In a talk of John Watrous on Friday in Tutte’s seminar, he proposed the above problem as an interesting example of the power of interactive proofs over classical proofs. To make it precise, suppose that I believe that Coke and Pepsi taste differently plus I can actually feel the difference; and you are really curious if I am right. Well, how can I convince you (give you a “proof”) that they taste differently? The proof needs to have the property that if I am right then you should detect it, and if I am wrong then you should detect it with high probability (say, 99.9 percent).

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It is difficult, eh?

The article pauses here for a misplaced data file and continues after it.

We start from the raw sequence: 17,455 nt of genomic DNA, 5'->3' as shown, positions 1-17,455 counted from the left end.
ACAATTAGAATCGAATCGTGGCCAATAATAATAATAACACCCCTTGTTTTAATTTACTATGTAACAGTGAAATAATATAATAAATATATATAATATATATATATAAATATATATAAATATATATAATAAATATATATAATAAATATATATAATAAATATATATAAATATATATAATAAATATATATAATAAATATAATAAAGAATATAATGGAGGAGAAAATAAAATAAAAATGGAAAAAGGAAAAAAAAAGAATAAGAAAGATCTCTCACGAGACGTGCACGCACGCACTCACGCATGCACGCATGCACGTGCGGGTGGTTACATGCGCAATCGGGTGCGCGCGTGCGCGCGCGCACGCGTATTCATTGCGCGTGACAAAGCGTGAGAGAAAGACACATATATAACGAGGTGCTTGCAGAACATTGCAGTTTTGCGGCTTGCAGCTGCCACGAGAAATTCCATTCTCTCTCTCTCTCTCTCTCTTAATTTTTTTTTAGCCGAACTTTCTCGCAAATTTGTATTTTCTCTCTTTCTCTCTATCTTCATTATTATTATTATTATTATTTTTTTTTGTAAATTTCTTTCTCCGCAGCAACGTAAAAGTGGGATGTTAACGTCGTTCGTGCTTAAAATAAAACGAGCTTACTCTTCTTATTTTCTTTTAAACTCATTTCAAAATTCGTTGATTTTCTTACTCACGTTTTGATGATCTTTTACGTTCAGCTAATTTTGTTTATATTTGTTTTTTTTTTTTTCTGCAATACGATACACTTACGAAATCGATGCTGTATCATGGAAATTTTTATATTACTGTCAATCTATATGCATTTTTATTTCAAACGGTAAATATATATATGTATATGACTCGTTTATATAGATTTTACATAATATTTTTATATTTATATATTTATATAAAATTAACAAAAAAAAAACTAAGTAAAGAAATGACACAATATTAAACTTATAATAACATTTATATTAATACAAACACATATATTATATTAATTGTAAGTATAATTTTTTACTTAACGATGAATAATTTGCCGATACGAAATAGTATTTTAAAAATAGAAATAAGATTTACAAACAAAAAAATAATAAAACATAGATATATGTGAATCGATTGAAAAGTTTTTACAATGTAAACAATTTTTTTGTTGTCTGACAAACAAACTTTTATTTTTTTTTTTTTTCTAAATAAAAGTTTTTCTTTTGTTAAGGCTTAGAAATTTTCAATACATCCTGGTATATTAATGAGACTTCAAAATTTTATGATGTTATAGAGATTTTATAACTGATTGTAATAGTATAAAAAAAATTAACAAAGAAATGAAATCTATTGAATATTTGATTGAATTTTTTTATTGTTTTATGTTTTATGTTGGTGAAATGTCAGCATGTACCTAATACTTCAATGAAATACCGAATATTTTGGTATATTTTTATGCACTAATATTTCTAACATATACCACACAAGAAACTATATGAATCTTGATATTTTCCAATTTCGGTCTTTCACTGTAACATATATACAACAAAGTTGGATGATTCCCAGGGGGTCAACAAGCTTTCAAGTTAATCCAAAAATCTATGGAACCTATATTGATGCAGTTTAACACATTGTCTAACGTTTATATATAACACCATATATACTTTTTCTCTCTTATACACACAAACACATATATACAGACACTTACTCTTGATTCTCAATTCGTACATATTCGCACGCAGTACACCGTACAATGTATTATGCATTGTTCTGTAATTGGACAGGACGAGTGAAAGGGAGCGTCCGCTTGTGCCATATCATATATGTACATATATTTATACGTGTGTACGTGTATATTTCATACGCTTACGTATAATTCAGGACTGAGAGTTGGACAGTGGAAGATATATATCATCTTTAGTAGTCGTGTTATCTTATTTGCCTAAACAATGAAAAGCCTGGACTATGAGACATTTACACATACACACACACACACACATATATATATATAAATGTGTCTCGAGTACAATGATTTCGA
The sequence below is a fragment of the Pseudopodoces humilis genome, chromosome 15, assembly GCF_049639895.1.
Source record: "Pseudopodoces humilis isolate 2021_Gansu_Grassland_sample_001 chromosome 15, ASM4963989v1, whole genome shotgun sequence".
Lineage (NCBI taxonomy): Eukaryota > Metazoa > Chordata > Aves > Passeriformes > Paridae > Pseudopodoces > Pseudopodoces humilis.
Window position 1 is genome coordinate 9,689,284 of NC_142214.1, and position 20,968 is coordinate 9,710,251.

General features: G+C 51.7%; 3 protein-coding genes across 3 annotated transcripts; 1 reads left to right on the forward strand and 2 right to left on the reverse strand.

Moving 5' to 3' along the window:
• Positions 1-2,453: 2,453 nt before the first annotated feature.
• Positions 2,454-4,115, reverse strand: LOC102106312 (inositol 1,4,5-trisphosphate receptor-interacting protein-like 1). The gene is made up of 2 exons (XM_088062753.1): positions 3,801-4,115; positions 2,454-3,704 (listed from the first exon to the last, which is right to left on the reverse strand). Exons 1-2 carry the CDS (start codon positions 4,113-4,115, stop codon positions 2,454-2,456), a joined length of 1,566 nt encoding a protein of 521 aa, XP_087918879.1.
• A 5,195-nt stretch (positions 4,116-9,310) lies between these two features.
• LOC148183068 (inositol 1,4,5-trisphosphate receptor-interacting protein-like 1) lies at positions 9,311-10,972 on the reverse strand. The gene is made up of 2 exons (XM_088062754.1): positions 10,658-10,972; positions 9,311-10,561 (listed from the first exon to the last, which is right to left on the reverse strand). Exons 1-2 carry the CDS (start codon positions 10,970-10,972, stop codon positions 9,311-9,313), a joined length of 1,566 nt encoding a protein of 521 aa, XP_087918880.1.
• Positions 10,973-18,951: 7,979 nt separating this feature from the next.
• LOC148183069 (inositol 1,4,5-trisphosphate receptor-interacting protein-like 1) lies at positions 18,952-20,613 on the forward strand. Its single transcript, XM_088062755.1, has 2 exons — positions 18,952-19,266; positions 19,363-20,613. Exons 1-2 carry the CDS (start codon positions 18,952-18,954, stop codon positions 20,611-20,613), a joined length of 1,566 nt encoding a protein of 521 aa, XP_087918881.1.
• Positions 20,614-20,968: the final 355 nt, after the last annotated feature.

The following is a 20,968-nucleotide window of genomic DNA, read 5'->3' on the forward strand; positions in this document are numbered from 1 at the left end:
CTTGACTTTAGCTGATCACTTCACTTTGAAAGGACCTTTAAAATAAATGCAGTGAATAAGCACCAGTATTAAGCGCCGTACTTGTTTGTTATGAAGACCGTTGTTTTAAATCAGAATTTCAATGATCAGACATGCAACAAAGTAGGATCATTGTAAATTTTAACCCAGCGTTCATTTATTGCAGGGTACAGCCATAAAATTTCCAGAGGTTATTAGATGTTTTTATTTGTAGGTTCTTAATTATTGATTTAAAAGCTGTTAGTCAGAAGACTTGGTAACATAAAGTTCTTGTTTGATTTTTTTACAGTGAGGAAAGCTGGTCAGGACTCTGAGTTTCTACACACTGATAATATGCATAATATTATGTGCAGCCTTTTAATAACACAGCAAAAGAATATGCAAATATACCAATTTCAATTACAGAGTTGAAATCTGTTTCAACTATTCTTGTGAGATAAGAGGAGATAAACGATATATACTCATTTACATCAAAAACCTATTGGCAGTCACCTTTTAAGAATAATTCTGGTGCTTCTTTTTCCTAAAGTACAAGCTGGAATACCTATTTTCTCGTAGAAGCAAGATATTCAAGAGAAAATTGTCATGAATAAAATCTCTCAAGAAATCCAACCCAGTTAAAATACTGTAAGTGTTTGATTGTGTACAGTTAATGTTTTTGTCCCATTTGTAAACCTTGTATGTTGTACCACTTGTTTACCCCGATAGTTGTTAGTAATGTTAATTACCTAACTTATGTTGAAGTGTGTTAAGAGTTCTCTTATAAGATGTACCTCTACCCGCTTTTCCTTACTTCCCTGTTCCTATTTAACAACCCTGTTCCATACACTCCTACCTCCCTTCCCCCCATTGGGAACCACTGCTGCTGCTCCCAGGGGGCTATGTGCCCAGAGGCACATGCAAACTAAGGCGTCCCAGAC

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No, it is simple. Just make me blindfold, give me 1000 glasses of Coke/Pepsi and I have to categorize them. If I do it correctly, then you will be convinced that I can feel the difference. This is the point: The proof is done by “interaction between you (verifier) and me (prover),” and not by simply giving a certificate (as in the case of classical proof). Well, if I am a liar, then there is a tiny probability that I can fool you; but we usually ignore such small probabilities in life!

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Tags: computational complexity

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